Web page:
When I was 16, I came within a mile of killing myself.
A mile, or roughly two minutes. At the spot where the impulse struck me, on Route 175 in Columbia, MD, the roadside was all gently sloping grass—no trees or telephone poles or even concrete safety barriers to ram a car against. A mile further down the road, and I could have found any of those sturdy car-smashing targets—but before I got that far, I’d thought better of it. But in that instant, in the car alone, after the boy I was in love with told me he wasn’t in love with me, that he thought of me as a good friend but nothing more than that… if the chance had been there, my teen-angst-ful self would have taken it.
Next month, in case you’ve missed any of my earlier from-the-rooftop announcements, I’ll be playing Bruce Bechdel in Fun Home, the musical based upon Alison Bechdel’s autobiographical “tragicomic.” Bruce was Alison’s father; he was passionate about literature and photography and art and design, and he made sure the home Alison grew up in was pristine and fashionable and full of beauty. He was also gay. And four months after Alison came out to him as lesbian, he killed himself.
I’ve been talking a lot with my therapist about this show. Playing Bruce, I told her, is like riding my bike riiiiiight along the edge of a cliff—trying to match its curves and twists without falling in and crashing.
Some days it’s terrifying.
But unlike 16-year-old me, I’ve learned to think, as I’m teetering on the edge of that cliff, about the people around me—my husband, of course, who is the best friend I’ve ever had; but also my sister and our parents, and a select group of other close friends—who aren’t afraid to see me hurting, or angry, or scared. These are people who have seen me cry, and have let me cry, and have sat with me without fixing or masking or ignoring what’s wrong. They’ve been with me in moments when the fact that they were with me was the only good thing I could see, and they stayed there until I could see more good things than that.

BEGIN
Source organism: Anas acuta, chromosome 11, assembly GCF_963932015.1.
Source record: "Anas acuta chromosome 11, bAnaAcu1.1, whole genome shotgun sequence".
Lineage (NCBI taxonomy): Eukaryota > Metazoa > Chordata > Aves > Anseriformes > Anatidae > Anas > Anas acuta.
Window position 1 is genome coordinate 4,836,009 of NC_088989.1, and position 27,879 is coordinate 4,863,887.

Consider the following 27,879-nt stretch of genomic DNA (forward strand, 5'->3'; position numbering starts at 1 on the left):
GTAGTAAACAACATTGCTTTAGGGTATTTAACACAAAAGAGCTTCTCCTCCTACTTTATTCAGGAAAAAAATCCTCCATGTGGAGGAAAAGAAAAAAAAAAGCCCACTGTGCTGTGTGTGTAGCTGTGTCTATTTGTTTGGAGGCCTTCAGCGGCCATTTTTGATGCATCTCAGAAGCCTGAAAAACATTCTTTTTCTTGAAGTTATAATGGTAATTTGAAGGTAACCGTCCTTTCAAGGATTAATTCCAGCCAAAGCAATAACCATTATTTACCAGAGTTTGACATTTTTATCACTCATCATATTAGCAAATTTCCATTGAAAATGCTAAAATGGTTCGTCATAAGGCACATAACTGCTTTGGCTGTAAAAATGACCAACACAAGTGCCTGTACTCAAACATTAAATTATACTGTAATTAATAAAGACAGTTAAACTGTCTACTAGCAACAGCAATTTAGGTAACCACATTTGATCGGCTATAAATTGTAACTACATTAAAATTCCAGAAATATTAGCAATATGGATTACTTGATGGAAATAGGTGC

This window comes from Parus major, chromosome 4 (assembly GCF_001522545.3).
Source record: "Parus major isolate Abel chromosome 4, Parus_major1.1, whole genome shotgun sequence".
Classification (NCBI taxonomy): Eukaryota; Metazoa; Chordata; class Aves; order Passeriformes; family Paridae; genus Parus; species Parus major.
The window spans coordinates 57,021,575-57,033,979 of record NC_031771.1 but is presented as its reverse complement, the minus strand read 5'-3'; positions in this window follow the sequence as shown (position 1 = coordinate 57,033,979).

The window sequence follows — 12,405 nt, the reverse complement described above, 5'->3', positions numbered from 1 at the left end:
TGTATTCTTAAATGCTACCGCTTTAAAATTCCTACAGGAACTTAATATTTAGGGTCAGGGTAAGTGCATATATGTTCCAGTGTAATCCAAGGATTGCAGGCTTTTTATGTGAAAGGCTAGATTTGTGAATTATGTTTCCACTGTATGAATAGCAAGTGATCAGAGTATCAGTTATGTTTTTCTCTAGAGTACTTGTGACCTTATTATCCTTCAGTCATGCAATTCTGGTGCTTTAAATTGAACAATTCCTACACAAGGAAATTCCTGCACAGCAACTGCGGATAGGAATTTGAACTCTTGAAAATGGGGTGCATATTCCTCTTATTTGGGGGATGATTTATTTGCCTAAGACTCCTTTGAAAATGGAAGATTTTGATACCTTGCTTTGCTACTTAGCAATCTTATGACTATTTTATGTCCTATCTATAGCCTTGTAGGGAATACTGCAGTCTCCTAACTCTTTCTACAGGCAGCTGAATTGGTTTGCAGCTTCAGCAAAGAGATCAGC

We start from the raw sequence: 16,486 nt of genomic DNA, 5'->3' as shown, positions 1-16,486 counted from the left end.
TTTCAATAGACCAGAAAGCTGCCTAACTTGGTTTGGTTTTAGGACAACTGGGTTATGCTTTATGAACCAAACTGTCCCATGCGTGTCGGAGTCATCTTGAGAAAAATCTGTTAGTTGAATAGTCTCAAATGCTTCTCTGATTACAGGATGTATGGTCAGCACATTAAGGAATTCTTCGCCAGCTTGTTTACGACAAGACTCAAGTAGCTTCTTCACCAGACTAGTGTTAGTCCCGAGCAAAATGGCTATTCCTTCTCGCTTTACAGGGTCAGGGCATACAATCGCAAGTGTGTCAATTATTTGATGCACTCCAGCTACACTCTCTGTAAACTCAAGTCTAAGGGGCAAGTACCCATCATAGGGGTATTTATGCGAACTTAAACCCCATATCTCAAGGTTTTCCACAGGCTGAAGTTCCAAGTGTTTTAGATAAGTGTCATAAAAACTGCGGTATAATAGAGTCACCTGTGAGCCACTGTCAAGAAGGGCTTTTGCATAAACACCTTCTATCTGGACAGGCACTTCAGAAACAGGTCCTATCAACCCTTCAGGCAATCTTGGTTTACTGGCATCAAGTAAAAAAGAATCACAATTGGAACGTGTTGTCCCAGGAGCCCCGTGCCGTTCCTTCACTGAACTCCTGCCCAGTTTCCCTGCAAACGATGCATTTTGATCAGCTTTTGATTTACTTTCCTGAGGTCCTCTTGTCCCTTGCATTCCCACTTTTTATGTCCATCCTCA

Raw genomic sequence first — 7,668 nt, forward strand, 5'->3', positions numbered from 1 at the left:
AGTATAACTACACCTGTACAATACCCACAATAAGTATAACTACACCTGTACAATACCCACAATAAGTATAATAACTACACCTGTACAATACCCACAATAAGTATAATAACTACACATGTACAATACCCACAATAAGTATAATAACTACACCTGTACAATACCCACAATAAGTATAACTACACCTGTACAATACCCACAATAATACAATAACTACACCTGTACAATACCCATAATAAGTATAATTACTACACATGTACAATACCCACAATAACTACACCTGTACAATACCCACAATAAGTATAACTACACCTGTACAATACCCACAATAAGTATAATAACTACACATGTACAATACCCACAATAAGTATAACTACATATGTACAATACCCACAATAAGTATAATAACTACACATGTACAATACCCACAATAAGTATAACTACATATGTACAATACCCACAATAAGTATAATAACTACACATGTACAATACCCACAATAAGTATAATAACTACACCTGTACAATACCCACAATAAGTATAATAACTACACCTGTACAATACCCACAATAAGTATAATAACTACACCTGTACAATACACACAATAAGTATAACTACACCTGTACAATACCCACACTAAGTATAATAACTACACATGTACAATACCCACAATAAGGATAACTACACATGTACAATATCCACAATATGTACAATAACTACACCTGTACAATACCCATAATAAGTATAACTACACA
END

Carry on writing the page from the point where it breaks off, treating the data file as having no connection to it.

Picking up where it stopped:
These are the people who’ve saved my life over and over again.
And one moment, on Route 150 in Beech Creek, PA, Bruce couldn’t think of anyone like that.
I hope you’ll come see FUN HOME because it is—and I give you my word that this is not an exaggeration—the best-written musical I have ever read. I hope you’ll come see it because the story is funny and poignant and sweet, and the music is fun and glorious and haunting. I hope you’ll come see us because the cast includes some of the most insightful, vulnerable, dedicated actors and singers I’ve ever had the privilege of working with. I hope you’ll come see us because I feel as though playing Bruce at this moment in my life—I’m just 2 years older now than Bruce was when he died—is something that had to happen.
But most of all, I hope you’ll come see us because someday, someone else will need you to be there for them. And they’ll need you to be able to see their pain and their grief and their shame and their terror, and not be afraid of any of it. The edge of the cliff can be a horrible place to find yourself, and if you’re not careful, at the wrong moment, you can fall in. But if you’ve learned the terrain—if you’ve been there before, with someone who knows the way, and who can grab your hand if you start to slip—it’s not quite as scary.
Will you join us?
To buy tickets for the October 7 performance, benefiting the LGBT Center of Central PA, please use this form. (These sales must be completed by October 1.)
Tickets to all twelve performances are now available on the Open Stage of Harrisburg website and at the door.
If you’d like to learn more about FUN HOME, and maybe be a little less scared of the cliff before you visit, here are a few resources to get you started:
And even if none of those resources seems quite right to you, you’re not alone. I’m here for you.